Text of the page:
Changing a foundational technology like the processors which go into digital devices requires a degree of market coordination that appears difficult to achieve. The first barrier to adoption appears to be the nature of cybersecurity. In economics, the term “credence goods” is used to describe products and services whose qualities cannot be observed, even after consumption or purchase. We are rarely aware of the cyberattacks mitigated by our phone’s security features, but we do notice when the battery drains quickly or the phone operates more slowly. If consumers are unwilling to pay for a technology whose value they cannot see, suppliers will be unwilling to adopt it into their products.

Secondly, in the case of Morello board, we must also confront the highly specialised (fragmented) nature of the semiconductor industry whereby only a few companies dominate in a complex network of global outsourcing and interdependencies to produce chips. Taiwan Semiconductor Manufacturing Co. fabricates more than 90% of the most advanced chips, using machinery which is primarily produced by just 5 companies around the world. The key industrial partner in the Digital Security by Design programme – Arm Limited – has built the Morello board, but Arm is in the business of designing chips, not manufacturing them. The market failure might persist if a manufacturer does not emerge, and manufacturing at scale will only be viable if there is a strong demand for secure-by-design chips but demand itself will only emerge if Morello boards are manufactured at scale (a “chicken and egg” problem, some may say).

The third problem (and this is by no means an exhaustive list!) seems to be the business model itself for digital devices and subsequently the processors which power them. Gone are the days when there were few networked systems and thus a few large customers – particularly the defence department - who could drive the demand for a technological transition. In 2025, smartphones are expected to be the leading end market for the global semiconductor industry, and it is fragmented user base which is yet to signal to the wider industrial ecosystem that they would like memory safety built into their devices. No one organisation can make a difference and governments across the world are trying to draw attention to the importance of secure by design and addressing memory safety.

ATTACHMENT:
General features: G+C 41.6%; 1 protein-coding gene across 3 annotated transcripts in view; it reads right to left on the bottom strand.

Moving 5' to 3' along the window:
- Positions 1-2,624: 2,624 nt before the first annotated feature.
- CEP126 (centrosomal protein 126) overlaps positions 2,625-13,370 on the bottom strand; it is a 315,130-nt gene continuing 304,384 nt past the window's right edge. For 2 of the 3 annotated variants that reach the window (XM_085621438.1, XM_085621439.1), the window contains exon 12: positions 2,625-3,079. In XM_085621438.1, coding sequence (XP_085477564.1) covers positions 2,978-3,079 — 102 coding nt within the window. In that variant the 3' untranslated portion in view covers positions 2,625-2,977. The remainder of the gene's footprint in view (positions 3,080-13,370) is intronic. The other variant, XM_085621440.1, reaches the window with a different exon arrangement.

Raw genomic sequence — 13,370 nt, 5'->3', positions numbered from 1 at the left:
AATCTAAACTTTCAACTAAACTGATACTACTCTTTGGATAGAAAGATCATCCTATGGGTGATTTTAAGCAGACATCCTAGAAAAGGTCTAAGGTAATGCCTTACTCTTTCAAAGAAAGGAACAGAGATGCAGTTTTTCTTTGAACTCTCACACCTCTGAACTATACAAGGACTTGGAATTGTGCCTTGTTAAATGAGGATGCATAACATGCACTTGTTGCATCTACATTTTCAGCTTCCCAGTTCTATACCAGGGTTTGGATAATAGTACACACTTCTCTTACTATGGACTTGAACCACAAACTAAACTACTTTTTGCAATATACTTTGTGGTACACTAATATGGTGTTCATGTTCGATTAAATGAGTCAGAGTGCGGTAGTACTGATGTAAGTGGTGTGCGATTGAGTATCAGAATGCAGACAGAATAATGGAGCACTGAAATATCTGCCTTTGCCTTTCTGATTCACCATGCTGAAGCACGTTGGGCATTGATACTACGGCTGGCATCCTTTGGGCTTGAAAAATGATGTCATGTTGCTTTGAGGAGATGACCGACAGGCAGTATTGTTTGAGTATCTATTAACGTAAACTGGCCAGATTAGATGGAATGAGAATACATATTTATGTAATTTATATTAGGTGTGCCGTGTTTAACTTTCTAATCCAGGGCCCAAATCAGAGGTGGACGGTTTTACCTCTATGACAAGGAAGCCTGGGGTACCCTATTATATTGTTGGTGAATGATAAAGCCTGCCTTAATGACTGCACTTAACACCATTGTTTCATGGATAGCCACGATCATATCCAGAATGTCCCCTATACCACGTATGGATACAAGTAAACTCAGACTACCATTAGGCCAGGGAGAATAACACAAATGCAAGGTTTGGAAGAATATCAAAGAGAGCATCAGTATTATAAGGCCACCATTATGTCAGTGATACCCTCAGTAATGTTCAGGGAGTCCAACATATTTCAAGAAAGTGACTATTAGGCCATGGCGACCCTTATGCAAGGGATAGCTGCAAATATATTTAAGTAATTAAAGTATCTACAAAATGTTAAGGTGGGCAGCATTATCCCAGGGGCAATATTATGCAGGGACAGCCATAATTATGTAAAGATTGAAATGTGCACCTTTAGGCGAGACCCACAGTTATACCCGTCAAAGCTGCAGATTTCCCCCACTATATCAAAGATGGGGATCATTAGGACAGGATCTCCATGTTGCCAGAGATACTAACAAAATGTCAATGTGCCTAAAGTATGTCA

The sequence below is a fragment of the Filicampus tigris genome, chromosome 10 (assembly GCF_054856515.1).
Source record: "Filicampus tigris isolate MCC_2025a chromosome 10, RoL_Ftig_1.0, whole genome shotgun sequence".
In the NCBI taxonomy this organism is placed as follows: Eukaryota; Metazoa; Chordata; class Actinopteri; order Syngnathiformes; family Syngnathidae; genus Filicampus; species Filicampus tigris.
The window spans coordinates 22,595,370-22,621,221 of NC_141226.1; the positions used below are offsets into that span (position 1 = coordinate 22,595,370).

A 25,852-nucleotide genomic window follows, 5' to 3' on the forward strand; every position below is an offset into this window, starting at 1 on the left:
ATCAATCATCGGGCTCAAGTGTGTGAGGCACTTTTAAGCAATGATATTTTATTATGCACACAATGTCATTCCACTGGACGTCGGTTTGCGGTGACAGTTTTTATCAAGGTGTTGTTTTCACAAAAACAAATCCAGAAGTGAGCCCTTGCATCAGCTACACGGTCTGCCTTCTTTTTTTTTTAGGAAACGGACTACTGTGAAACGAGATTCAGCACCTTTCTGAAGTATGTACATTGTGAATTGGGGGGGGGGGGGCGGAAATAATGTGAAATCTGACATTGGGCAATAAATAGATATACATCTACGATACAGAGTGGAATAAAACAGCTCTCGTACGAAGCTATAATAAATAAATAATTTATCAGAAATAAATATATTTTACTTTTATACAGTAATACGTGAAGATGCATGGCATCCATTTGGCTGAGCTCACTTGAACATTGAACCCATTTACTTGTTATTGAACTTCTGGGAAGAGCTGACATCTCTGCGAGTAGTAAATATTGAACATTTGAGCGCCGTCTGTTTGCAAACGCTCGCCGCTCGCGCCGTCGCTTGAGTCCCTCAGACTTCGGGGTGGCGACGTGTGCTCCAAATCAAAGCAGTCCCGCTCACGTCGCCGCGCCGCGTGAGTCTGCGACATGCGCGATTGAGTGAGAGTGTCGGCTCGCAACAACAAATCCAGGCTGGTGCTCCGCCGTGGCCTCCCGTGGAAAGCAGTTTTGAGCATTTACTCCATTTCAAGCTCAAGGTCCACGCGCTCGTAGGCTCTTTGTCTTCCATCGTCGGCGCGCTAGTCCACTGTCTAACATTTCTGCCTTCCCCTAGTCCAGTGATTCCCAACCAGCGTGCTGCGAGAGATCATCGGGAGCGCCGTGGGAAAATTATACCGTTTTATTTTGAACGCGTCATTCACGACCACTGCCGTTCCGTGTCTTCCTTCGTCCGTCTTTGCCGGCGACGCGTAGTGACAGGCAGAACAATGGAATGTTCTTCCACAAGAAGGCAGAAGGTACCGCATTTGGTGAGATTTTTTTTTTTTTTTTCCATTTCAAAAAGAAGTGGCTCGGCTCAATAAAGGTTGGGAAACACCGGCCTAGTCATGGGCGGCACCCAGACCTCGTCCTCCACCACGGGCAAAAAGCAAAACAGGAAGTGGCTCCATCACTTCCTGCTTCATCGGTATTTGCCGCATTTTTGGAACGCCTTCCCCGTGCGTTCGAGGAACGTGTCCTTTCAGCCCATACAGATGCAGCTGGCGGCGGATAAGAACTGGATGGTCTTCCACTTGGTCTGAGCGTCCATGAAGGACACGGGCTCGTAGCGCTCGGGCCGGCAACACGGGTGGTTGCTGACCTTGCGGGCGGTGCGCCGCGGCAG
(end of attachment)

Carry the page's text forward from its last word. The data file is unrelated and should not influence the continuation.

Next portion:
Imagining secure digital futures

The 1970 Ware report suggested designing cybersecurity from the ground up and involving all parts of the ecosystem – hardware, software, operators, users, and so on. The 2022 UK Cyber Strategy mentions “a whole-of-society approach to cyber”. However, truly participatory approaches are still underdeveloped, and perhaps that is what is missing in creating a mindset shift and transitioning to secure digital futures. In a very basic form, social engagement could be a simple marketing exercise for new technology (in this case, secure-by-design, or memory-safe chips), but a more meaningful exercise would involve societal actors imagining and designing secure digital futures themselves. Participatory research may hold the key to the development and diffusion of the next generation of secure digital technology, and we all must get involved in this process.

After all, if you are using a digital device (such as the one you are using to read this), you too are on the frontline in case of a cyber war.

All articles posted on this blog give the views of the author(s), and not the position of the IPR, nor of the University of Bath.

Posted in: AI, Culture and policy, Data, politics and policy, Emerging technologies, Science and research policy, Security and defence


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  • Well written blog.The essence of the huge world of cybersecurity is explained in a few paragraphs.Thank you for this.